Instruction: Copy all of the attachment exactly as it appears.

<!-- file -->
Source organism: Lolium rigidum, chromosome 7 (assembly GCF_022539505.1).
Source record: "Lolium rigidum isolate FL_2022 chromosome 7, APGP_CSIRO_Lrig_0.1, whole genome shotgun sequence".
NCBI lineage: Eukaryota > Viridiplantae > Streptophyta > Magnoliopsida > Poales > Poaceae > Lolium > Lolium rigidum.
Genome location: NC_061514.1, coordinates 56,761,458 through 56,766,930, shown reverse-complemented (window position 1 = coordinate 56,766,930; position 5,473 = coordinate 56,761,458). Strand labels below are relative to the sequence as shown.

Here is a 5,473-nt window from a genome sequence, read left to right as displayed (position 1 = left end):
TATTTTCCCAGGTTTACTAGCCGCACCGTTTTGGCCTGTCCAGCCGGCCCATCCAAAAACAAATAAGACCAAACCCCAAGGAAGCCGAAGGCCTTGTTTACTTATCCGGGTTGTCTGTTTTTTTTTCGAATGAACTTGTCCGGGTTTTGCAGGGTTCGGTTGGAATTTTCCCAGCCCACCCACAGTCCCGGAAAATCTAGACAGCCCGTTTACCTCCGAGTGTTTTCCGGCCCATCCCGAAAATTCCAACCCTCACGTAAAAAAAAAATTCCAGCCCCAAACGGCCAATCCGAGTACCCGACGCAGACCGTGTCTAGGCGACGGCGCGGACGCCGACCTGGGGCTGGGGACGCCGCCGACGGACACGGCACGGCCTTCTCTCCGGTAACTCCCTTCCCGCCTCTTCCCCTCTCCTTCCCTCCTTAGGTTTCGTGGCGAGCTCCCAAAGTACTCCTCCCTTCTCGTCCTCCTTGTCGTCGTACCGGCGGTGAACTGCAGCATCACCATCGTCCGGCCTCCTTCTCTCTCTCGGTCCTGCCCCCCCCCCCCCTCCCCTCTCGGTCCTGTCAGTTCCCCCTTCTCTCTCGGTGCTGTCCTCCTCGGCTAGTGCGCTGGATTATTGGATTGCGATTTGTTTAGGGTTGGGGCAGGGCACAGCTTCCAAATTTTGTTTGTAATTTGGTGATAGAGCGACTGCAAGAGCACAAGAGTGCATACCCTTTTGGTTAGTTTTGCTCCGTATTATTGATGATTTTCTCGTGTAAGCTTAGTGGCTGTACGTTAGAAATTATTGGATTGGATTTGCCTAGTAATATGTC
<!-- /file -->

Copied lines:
Source organism: Lolium rigidum, chromosome 7 (assembly GCF_022539505.1).
Source record: "Lolium rigidum isolate FL_2022 chromosome 7, APGP_CSIRO_Lrig_0.1, whole genome shotgun sequence".
NCBI lineage: Eukaryota > Viridiplantae > Streptophyta > Magnoliopsida > Poales > Poaceae > Lolium > Lolium rigidum.
Genome location: NC_061514.1, coordinates 56,761,458 through 56,766,930, shown reverse-complemented (window position 1 = coordinate 56,766,930; position 5,473 = coordinate 56,761,458). Strand labels below are relative to the sequence as shown.

Here is a 5,473-nt window from a genome sequence, read left to right as displayed (position 1 = left end):
TATTTTCCCAGGTTTACTAGCCGCACCGTTTTGGCCTGTCCAGCCGGCCCATCCAAAAACAAATAAGACCAAACCCCAAGGAAGCCGAAGGCCTTGTTTACTTATCCGGGTTGTCTGTTTTTTTTTCGAATGAACTTGTCCGGGTTTTGCAGGGTTCGGTTGGAATTTTCCCAGCCCACCCACAGTCCCGGAAAATCTAGACAGCCCGTTTACCTCCGAGTGTTTTCCGGCCCATCCCGAAAATTCCAACCCTCACGTAAAAAAAAAATTCCAGCCCCAAACGGCCAATCCGAGTACCCGACGCAGACCGTGTCTAGGCGACGGCGCGGACGCCGACCTGGGGCTGGGGACGCCGCCGACGGACACGGCACGGCCTTCTCTCCGGTAACTCCCTTCCCGCCTCTTCCCCTCTCCTTCCCTCCTTAGGTTTCGTGGCGAGCTCCCAAAGTACTCCTCCCTTCTCGTCCTCCTTGTCGTCGTACCGGCGGTGAACTGCAGCATCACCATCGTCCGGCCTCCTTCTCTCTCTCGGTCCTGCCCCCCCCCCCCCTCCCCTCTCGGTCCTGTCAGTTCCCCCTTCTCTCTCGGTGCTGTCCTCCTCGGCTAGTGCGCTGGATTATTGGATTGCGATTTGTTTAGGGTTGGGGCAGGGCACAGCTTCCAAATTTTGTTTGTAATTTGGTGATAGAGCGACTGCAAGAGCACAAGAGTGCATACCCTTTTGGTTAGTTTTGCTCCGTATTATTGATGATTTTCTCGTGTAAGCTTAGTGGCTGTACGTTAGAAATTATTGGATTGGATTTGCCTAGTAATATGTC